Here's how the U.S. angered South Korea in condemning North Korea's missile test

It all has to do with a name given to a highly contested body of water in Asia

By Taylor Link
April 5, 2017 8:43PM (UTC)
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U.S. aircraft carrier in South Korea after completing a joint drill with the South Korean navy, Oct. 16, 2016. (Ha Kyung-min/Newsis via AP)

Shortly after North Korea launched a missile on Wednesday off the coast of the Korean peninsula, the U.S. military issued a statement condemning the aggression in the "Sea of Japan." Some South Korean journalists complained that the use of the "Sea of Japan" language alone in an official document was inappropriate, as the name dates back to Japan's rule of the Korean peninsula during the interwar period, Yonhap News Agency reported.

The U.S. Pacific Command, headquartered in Hawaii, confirmed the missile launch in a statement on Wednesday, reporting that the projectile flew nine minutes before falling into the "Sea of Japan."


U.S. Forces Korea issued its own statement contemporaneously, with one minor difference. The U.S. Forces Korea statement referred to the waters as the East Sea, writing that the missile landed in "waters east of the Korean Peninsula."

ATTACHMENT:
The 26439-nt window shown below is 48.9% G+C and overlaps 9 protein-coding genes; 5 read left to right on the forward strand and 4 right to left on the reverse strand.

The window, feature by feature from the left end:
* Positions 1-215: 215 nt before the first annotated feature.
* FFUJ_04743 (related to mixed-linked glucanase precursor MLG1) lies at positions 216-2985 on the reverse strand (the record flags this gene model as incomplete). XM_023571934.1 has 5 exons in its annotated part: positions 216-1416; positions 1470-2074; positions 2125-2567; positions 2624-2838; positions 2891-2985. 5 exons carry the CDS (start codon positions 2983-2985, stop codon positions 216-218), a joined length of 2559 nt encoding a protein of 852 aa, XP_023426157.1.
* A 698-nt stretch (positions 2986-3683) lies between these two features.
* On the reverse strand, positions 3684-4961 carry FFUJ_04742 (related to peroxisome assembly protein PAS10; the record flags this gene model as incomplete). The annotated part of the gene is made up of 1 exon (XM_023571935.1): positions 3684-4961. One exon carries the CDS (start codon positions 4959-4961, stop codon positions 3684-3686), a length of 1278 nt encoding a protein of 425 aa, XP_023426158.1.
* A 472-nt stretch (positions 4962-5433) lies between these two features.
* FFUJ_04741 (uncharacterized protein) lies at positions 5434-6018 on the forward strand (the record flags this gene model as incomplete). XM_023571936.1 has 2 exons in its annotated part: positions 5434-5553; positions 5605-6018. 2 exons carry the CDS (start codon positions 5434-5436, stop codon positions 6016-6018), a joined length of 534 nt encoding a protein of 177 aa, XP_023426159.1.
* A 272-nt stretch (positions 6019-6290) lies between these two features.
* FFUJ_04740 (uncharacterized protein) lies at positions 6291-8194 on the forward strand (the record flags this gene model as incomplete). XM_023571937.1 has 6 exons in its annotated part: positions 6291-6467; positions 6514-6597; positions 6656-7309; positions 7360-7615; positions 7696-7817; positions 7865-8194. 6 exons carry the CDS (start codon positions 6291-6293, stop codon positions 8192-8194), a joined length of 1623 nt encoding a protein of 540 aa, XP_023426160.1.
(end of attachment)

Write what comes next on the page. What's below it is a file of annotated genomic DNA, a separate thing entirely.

A U.S. Forces Korea official told Yonhap News Agency that his office modified the U.S. Pacific Command's language in its version.

"We are aware of the issue, which is not new," the official said, requesting anonymity.  Referring to the U.S. Pacific Command, the official added, "PACOM is just following the U.S. government position on the geographical name decided by its maritime-boundary agency."


The international name for the body of water adjacent to Japan, North Korea, Russia and South Korea has long been disputed.

In 2012, the International Hydrographic Organization, the outfit that governs the naming of bodies of water, decided to put off changing until its next meeting the name Sea of Japan, despite South Korea's request to use East Sea along with it.

Taylor Link

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Related Topics ------------------------------------------

Asia Foreign Policy Japan North Korea Sea Of Japan South Korea U.s. Pacific Command